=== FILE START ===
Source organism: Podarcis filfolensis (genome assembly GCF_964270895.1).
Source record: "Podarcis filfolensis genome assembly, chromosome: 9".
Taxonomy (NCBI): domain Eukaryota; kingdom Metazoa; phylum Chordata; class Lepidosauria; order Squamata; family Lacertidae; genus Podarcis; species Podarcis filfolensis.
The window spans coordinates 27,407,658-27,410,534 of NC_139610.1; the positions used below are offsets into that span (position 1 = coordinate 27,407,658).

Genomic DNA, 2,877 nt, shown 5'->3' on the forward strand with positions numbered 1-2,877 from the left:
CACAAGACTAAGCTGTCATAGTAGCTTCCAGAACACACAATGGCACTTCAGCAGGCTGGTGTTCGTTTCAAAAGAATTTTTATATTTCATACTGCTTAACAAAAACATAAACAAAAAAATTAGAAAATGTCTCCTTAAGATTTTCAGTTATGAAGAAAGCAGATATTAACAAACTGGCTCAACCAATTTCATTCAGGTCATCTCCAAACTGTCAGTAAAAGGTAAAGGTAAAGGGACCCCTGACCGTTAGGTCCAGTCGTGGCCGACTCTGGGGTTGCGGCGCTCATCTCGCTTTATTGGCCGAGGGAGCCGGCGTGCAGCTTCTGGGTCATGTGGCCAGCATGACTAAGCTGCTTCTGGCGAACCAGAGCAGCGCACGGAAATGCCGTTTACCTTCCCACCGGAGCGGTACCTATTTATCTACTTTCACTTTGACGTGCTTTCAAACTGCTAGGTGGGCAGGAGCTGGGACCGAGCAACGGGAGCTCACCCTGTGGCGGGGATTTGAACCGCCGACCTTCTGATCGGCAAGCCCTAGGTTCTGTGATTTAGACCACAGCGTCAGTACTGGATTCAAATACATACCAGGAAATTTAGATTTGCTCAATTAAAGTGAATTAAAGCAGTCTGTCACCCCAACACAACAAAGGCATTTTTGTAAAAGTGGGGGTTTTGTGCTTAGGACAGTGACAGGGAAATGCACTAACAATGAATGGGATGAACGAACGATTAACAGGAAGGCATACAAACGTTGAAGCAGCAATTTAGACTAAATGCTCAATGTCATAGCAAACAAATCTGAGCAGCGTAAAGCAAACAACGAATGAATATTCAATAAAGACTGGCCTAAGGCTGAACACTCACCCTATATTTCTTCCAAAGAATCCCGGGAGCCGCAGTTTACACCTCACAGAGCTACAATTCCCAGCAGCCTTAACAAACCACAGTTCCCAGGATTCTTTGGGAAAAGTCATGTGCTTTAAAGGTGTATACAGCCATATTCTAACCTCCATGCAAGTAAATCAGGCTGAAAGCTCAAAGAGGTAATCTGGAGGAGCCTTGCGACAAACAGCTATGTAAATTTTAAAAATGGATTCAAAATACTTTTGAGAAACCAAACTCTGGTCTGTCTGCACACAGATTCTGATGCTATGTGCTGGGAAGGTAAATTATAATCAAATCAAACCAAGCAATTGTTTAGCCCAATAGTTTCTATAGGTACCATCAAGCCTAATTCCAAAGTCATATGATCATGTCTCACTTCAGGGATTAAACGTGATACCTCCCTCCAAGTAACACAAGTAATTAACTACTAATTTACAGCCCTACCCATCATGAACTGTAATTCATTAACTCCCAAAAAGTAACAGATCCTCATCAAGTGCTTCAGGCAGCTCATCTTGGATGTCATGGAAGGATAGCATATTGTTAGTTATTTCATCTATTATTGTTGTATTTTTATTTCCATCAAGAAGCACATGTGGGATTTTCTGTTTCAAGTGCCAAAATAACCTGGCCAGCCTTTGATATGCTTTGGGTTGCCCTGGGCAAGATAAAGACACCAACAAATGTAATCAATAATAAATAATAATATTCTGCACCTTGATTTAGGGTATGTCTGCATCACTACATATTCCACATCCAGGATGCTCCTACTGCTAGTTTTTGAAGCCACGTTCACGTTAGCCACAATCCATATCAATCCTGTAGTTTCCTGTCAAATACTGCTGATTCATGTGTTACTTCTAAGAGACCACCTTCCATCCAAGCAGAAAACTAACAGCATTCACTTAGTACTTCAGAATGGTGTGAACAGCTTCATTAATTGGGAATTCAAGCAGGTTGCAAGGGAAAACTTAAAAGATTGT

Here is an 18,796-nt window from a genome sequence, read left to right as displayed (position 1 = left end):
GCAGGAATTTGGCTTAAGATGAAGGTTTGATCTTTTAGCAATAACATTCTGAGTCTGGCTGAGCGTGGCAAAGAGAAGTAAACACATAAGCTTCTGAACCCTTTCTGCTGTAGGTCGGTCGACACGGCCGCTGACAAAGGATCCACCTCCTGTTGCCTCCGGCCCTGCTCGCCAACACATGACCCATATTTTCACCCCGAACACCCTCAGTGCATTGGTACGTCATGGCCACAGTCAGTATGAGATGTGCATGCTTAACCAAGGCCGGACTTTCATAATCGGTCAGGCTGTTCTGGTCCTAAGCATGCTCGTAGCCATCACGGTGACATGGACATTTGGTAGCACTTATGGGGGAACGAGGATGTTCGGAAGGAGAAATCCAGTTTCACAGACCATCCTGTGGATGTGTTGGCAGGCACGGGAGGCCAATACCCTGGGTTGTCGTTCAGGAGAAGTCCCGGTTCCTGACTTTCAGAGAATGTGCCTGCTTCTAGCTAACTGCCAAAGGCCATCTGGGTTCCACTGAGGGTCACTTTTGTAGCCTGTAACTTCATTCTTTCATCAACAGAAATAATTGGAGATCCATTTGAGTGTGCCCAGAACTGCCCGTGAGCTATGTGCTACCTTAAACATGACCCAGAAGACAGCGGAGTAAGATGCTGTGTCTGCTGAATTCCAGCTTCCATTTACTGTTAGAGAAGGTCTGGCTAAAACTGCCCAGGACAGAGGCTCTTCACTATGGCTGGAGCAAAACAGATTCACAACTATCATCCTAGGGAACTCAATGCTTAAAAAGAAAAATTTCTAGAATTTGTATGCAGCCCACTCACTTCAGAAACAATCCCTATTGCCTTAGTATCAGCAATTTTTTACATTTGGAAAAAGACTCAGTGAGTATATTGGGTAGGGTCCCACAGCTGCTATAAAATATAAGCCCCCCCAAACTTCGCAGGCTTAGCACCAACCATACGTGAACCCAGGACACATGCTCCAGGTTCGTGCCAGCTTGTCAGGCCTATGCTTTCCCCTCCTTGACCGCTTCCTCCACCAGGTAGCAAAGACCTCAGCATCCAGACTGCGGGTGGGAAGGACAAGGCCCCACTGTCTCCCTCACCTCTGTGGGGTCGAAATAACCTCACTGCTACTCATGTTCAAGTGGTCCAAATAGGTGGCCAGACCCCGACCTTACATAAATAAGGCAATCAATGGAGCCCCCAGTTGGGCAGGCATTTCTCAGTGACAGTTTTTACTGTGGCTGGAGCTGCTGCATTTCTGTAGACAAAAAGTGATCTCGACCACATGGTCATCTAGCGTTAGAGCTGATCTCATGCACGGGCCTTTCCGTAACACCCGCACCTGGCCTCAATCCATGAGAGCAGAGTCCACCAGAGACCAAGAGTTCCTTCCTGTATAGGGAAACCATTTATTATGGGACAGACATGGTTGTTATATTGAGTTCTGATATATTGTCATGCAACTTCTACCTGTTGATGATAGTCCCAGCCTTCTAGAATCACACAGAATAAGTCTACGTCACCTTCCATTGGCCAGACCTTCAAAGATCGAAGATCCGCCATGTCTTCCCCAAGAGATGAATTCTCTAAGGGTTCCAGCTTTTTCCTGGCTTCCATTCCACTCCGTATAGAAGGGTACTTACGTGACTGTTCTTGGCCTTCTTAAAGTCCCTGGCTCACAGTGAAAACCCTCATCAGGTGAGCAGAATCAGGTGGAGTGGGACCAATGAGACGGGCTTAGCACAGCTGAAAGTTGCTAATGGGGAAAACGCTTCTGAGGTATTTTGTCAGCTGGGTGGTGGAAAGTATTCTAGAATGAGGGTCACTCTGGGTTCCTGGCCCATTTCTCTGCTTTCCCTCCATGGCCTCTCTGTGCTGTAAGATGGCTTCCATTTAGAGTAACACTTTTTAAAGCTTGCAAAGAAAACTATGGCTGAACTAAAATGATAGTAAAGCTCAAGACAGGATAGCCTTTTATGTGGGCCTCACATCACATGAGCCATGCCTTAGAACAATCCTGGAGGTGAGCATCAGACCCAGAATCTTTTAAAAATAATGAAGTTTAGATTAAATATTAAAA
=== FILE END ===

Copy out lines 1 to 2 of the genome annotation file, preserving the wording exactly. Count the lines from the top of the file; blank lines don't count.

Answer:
Source organism: Podarcis filfolensis (genome assembly GCF_964270895.1).
Source record: "Podarcis filfolensis genome assembly, chromosome: 9".